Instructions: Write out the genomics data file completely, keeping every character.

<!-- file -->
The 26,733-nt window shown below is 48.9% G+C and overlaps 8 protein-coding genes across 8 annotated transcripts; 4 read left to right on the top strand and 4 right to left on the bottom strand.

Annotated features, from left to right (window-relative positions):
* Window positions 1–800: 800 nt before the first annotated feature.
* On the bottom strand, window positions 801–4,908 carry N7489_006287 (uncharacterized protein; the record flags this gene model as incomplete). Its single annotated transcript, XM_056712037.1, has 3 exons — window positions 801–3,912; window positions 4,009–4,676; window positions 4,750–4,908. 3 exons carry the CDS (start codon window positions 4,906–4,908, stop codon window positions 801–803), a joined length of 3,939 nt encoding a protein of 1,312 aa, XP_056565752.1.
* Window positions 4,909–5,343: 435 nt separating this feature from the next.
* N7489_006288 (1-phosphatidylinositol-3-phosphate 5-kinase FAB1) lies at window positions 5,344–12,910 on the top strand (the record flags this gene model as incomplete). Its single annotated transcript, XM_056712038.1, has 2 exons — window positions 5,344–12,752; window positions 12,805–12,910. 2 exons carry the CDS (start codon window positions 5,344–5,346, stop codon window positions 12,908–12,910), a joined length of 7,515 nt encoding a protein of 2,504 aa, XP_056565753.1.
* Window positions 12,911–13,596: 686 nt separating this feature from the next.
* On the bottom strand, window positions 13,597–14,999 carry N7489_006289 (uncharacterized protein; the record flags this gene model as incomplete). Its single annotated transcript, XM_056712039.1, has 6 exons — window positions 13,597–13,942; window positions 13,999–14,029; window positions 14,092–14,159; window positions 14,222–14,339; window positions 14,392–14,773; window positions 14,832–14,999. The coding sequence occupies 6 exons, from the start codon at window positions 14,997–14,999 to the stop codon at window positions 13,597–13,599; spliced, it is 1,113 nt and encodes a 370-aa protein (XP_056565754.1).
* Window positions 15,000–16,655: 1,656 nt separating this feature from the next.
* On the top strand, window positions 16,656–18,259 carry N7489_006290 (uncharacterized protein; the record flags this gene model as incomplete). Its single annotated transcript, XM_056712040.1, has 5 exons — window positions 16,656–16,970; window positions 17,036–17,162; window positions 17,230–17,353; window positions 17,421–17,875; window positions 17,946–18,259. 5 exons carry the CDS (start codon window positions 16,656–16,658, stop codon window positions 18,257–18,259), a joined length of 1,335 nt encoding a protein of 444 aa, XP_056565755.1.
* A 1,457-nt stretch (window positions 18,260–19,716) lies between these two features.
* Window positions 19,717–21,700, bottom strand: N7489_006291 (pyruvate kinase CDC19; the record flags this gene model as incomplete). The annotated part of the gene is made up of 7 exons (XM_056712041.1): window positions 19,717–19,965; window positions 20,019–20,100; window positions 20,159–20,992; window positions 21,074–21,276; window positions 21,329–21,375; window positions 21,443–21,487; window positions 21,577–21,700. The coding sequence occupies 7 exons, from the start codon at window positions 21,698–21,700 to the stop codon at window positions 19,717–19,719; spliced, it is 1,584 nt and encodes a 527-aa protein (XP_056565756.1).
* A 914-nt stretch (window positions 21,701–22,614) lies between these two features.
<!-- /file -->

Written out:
The 26,733-nt window shown below is 48.9% G+C and overlaps 8 protein-coding genes across 8 annotated transcripts; 4 read left to right on the top strand and 4 right to left on the bottom strand.

Annotated features, from left to right (window-relative positions):
* Window positions 1–800: 800 nt before the first annotated feature.
* On the bottom strand, window positions 801–4,908 carry N7489_006287 (uncharacterized protein; the record flags this gene model as incomplete). Its single annotated transcript, XM_056712037.1, has 3 exons — window positions 801–3,912; window positions 4,009–4,676; window positions 4,750–4,908. 3 exons carry the CDS (start codon window positions 4,906–4,908, stop codon window positions 801–803), a joined length of 3,939 nt encoding a protein of 1,312 aa, XP_056565752.1.
* Window positions 4,909–5,343: 435 nt separating this feature from the next.
* N7489_006288 (1-phosphatidylinositol-3-phosphate 5-kinase FAB1) lies at window positions 5,344–12,910 on the top strand (the record flags this gene model as incomplete). Its single annotated transcript, XM_056712038.1, has 2 exons — window positions 5,344–12,752; window positions 12,805–12,910. 2 exons carry the CDS (start codon window positions 5,344–5,346, stop codon window positions 12,908–12,910), a joined length of 7,515 nt encoding a protein of 2,504 aa, XP_056565753.1.
* Window positions 12,911–13,596: 686 nt separating this feature from the next.
* On the bottom strand, window positions 13,597–14,999 carry N7489_006289 (uncharacterized protein; the record flags this gene model as incomplete). Its single annotated transcript, XM_056712039.1, has 6 exons — window positions 13,597–13,942; window positions 13,999–14,029; window positions 14,092–14,159; window positions 14,222–14,339; window positions 14,392–14,773; window positions 14,832–14,999. The coding sequence occupies 6 exons, from the start codon at window positions 14,997–14,999 to the stop codon at window positions 13,597–13,599; spliced, it is 1,113 nt and encodes a 370-aa protein (XP_056565754.1).
* Window positions 15,000–16,655: 1,656 nt separating this feature from the next.
* On the top strand, window positions 16,656–18,259 carry N7489_006290 (uncharacterized protein; the record flags this gene model as incomplete). Its single annotated transcript, XM_056712040.1, has 5 exons — window positions 16,656–16,970; window positions 17,036–17,162; window positions 17,230–17,353; window positions 17,421–17,875; window positions 17,946–18,259. 5 exons carry the CDS (start codon window positions 16,656–16,658, stop codon window positions 18,257–18,259), a joined length of 1,335 nt encoding a protein of 444 aa, XP_056565755.1.
* A 1,457-nt stretch (window positions 18,260–19,716) lies between these two features.
* Window positions 19,717–21,700, bottom strand: N7489_006291 (pyruvate kinase CDC19; the record flags this gene model as incomplete). The annotated part of the gene is made up of 7 exons (XM_056712041.1): window positions 19,717–19,965; window positions 20,019–20,100; window positions 20,159–20,992; window positions 21,074–21,276; window positions 21,329–21,375; window positions 21,443–21,487; window positions 21,577–21,700. The coding sequence occupies 7 exons, from the start codon at window positions 21,698–21,700 to the stop codon at window positions 19,717–19,719; spliced, it is 1,584 nt and encodes a 527-aa protein (XP_056565756.1).
* A 914-nt stretch (window positions 21,701–22,614) lies between these two features.